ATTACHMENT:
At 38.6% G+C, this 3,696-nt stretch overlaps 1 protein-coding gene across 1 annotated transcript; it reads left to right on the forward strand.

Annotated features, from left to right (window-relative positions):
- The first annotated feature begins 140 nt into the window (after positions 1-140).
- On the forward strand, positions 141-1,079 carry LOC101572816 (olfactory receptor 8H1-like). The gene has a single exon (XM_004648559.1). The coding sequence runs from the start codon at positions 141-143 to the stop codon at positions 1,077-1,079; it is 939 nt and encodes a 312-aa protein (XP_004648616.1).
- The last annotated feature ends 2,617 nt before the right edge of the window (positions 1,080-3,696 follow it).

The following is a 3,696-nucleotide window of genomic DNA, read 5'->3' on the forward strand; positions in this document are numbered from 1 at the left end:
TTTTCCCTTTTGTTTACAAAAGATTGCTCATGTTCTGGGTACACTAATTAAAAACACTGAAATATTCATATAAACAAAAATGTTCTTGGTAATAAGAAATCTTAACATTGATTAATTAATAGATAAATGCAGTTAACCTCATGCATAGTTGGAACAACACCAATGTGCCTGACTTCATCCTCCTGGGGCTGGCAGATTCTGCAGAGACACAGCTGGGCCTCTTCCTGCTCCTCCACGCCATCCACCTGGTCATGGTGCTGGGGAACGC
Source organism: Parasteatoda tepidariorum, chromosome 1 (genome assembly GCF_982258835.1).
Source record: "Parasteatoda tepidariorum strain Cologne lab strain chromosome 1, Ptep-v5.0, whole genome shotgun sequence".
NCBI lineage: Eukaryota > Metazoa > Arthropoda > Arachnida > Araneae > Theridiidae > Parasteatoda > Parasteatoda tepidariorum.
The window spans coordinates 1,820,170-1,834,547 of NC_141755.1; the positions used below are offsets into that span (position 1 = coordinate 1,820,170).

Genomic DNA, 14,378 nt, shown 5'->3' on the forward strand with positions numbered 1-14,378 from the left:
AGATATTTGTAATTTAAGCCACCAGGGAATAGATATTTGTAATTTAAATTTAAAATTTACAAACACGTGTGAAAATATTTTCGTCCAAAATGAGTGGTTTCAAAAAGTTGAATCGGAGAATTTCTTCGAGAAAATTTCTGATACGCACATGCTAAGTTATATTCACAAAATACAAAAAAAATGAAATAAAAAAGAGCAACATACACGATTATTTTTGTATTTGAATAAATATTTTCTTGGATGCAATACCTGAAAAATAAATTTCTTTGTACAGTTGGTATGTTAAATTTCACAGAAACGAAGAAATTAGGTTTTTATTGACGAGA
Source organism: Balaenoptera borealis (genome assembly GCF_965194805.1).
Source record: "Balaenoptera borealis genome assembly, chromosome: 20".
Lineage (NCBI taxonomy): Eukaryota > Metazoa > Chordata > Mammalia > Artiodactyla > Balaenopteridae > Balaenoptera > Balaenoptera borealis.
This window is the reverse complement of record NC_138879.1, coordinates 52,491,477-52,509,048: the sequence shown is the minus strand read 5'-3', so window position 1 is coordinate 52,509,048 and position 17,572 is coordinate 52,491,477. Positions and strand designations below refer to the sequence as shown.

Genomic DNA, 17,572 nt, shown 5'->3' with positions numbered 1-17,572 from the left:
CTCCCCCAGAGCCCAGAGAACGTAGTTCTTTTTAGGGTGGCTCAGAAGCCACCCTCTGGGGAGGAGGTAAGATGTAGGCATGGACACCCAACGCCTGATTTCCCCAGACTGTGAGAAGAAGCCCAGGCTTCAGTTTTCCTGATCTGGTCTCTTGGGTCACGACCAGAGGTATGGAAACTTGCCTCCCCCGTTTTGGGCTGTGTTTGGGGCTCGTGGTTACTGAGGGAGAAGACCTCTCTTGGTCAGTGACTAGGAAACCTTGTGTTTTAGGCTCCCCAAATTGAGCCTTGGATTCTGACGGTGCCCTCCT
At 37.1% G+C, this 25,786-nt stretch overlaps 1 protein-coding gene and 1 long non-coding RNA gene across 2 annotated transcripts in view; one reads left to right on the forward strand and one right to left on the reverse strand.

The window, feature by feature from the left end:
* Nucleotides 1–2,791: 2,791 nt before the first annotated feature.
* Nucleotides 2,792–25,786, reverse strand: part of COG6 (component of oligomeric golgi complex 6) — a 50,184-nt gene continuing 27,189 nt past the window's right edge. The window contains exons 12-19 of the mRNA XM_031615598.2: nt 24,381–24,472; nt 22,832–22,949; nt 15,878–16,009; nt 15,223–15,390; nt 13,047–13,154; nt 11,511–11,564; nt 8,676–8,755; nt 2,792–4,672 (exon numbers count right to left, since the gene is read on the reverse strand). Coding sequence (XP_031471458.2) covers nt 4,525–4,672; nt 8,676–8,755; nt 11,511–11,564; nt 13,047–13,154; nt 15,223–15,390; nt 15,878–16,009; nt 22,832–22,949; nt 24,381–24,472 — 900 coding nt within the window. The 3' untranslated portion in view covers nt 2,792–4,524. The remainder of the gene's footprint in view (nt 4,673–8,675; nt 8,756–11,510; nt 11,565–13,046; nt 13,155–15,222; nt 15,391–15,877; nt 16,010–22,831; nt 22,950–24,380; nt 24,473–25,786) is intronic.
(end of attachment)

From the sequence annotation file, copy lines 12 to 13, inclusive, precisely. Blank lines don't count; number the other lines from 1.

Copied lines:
Genomic DNA, 14,378 nt, shown 5'->3' on the forward strand with positions numbered 1-14,378 from the left:
AGATATTTGTAATTTAAGCCACCAGGGAATAGATATTTGTAATTTAAATTTAAAATTTACAAACACGTGTGAAAATATTTTCGTCCAAAATGAGTGGTTTCAAAAAGTTGAATCGGAGAATTTCTTCGAGAAAATTTCTGATACGCACATGCTAAGTTATATTCACAAAATACAAAAAAAATGAAATAAAAAAGAGCAACATACACGATTATTTTTGTATTTGAATAAATATTTTCTTGGATGCAATACCTGAAAAATAAATTTCTTTGTACAGTTGGTATGTTAAATTTCACAGAAACGAAGAAATTAGGTTTTTATTGACGAGA